The proposed study will define the metabolic effects of simple, three-day bed rest on metabolic control in healthy type 2 diabetic volunteers while evaluating the orthostatic response after bed rest. All studies will be done in the inpatient, General Clinical Research Center (GCRC). All volunteers will stop their oral antidiabetic medication before they enter the GCRC. They will be placed on intravenous insulin to prevent severe metabolic deterioration and hyperglycemia. The amount of insulin we have to give them to maintain metabolic control will be one measure of the effects of bed rest on metabolic control.
Experimental Design and Methods.
A crossover study in twenty healthy normal and twenty healthy type 2 diabetic subjects will be utilized. Each subject will be admitted the the GCRC the night prior to beginning the study in order to insure metabolic stability at the start of the protocol. Each subject will stay in the GCRC three full days (three nights) from the time of admission. Each subject will be admitted on two separate occasions, separated by at least a two week interval. A diagram of the protocol is given below:
The primary difference between the two admissions will be the amount of physical activity allowed each subject. On the normal physical activity GCRC admission, the subject will be encouraged to stay our of bed until his/her usual bedtime. All procedures and meals will take place in the GCRC but in between times the subject will be encouraged to walk around the hospital and to carry out normal activities of daily living. On the bed rest GCRC admission, the subjects will be encouraged to stay in bed as much as possible and to use a bedside commode. A tilt test was performed on the morning of the first day of each hospitalization and again 48 hours later. The same testing will be done as in the normal activity admission.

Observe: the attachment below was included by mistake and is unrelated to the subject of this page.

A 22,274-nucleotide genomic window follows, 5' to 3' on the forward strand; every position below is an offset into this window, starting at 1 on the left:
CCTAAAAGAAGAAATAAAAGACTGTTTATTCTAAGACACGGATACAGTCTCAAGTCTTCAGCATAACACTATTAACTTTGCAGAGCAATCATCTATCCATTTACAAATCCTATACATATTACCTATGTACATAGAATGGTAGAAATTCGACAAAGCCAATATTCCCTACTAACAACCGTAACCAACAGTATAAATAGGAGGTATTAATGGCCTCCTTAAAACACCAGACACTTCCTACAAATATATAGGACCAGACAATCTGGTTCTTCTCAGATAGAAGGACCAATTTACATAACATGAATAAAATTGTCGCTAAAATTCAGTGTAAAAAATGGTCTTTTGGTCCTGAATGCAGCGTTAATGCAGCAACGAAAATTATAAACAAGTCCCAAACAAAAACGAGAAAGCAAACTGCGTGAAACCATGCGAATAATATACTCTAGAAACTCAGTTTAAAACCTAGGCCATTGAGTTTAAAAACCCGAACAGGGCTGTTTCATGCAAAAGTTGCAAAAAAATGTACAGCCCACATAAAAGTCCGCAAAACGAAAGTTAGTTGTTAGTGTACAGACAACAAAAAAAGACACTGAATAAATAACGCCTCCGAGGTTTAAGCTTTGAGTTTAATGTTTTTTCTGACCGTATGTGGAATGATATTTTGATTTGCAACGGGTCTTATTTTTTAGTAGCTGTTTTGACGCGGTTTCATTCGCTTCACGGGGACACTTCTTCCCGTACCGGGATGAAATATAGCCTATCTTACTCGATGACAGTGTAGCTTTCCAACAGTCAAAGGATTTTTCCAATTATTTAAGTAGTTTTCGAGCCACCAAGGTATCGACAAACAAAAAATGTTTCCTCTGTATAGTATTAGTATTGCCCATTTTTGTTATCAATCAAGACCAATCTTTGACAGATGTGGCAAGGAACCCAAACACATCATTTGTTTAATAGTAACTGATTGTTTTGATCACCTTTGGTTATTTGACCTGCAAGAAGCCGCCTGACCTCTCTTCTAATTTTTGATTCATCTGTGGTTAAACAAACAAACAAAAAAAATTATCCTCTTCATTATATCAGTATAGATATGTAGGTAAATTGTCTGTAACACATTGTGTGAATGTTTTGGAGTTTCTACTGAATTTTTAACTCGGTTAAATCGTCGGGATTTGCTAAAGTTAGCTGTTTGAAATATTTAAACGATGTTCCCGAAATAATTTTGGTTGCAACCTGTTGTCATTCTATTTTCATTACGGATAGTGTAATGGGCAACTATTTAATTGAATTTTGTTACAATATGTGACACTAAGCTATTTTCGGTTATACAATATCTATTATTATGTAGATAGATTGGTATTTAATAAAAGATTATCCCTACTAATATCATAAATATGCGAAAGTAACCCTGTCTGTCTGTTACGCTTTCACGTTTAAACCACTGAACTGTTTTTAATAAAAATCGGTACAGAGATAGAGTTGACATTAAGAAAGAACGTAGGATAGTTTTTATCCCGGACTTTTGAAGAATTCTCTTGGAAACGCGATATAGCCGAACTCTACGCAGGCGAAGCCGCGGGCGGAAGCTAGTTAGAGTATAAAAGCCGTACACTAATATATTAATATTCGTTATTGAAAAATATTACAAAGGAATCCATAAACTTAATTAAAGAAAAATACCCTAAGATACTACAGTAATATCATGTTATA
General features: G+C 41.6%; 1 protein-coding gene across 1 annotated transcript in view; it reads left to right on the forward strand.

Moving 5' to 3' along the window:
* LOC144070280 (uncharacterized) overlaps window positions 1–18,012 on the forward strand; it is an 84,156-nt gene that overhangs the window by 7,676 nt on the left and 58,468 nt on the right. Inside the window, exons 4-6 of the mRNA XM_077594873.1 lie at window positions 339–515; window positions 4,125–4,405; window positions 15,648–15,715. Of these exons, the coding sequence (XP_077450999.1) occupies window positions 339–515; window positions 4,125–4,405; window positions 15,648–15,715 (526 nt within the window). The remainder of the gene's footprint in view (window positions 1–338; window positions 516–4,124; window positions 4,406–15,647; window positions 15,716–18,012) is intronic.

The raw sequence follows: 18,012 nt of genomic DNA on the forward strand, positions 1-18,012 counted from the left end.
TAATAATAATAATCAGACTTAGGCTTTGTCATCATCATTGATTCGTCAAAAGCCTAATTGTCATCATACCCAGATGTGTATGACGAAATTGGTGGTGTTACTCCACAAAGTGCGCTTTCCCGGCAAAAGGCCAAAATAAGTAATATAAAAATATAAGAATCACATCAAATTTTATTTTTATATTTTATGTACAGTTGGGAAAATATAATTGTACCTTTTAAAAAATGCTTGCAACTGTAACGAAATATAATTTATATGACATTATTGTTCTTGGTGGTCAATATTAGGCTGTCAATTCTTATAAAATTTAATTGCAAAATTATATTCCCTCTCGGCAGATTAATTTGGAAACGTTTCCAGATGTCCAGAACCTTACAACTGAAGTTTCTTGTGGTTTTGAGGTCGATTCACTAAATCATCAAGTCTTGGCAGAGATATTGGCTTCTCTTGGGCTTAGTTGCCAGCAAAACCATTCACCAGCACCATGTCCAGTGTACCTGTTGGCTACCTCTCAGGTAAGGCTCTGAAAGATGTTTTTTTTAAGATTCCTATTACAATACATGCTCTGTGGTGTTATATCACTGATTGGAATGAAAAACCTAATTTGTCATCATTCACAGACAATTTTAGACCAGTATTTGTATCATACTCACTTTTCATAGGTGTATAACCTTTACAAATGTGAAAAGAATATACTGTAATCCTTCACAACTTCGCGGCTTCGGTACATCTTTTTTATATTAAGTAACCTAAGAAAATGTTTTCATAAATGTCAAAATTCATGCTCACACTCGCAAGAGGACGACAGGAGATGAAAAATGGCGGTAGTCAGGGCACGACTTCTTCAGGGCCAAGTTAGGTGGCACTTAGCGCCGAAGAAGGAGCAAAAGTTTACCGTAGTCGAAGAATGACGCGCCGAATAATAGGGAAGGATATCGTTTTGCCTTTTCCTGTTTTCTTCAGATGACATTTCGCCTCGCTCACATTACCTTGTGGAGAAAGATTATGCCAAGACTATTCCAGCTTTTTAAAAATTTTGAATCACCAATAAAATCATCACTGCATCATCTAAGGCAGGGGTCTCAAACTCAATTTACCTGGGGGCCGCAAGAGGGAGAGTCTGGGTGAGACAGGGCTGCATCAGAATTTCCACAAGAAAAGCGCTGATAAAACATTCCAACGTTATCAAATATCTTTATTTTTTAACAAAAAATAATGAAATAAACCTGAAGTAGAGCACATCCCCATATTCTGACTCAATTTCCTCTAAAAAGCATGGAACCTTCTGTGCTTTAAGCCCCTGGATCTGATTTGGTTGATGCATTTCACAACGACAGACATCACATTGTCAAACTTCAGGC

All medications that the volunteer usually takes at home will be continued in the hospital.
The volunteer will be in the GCRC for three days: Day 1, Day 2, and Day 3. The following tests will be done on the three days:
Day 1 - Blood will drawn for fasting lipids, glucose, insulin, and C-peptide as well as surrogate markers of atherosclerosis including PAI-1, IL-6, homocysteine, fibrinogen, and CRP. In addition, a tilt table test will be done to assess autonomic response to activity or bedrest.
Day 2 - Blood will drawn for fasting lipids, glucose, insulin, and C-peptide as well as surrogate markers of atherosclerosis including PAI-1, IL-6, homocysteine, fibrinogen, and CRP.
Day 3 - Blood will drawn for fasting lipids, glucose, insulin, and C-peptide as well as surrogate markers of atherosclerosis including PAI-1, IL-6, homocysteine, fibrinogen, and CRP. In addition, a tilt table test will be done to assess autonomic response to activity or bed rest.
|United States, New Mexico|
|University of New Mexico, Clinical Translational Science Center|
|Albuquerque, New Mexico, United States, 87131|
|Principal Investigator:||David S Schade, M.D.||University of New Mexico|